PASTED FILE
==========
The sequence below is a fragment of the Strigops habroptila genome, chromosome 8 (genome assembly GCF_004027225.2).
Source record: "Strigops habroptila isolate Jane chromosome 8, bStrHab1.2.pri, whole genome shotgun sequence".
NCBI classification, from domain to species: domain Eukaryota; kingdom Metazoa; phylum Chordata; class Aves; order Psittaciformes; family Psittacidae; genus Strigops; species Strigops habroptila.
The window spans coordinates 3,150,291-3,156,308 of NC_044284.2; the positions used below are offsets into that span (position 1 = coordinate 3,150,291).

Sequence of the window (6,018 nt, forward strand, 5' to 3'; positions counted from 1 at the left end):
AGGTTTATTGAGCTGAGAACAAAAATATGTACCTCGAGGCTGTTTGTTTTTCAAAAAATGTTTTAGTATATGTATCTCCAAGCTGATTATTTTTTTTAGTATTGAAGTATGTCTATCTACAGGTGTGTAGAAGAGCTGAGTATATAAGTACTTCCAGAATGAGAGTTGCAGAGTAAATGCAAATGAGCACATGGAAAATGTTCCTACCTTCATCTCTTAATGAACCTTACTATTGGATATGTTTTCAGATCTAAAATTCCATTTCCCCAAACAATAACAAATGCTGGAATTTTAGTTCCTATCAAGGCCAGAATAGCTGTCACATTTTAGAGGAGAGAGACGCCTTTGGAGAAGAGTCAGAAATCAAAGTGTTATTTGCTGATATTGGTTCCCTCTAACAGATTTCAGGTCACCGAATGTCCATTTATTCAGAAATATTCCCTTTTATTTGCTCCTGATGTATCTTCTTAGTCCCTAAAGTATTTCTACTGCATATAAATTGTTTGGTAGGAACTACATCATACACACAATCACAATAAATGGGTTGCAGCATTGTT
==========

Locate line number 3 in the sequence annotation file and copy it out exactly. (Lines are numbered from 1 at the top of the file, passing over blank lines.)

NCBI classification, from domain to species: domain Eukaryota; kingdom Metazoa; phylum Chordata; class Aves; order Psittaciformes; family Psittacidae; genus Strigops; species Strigops habroptila.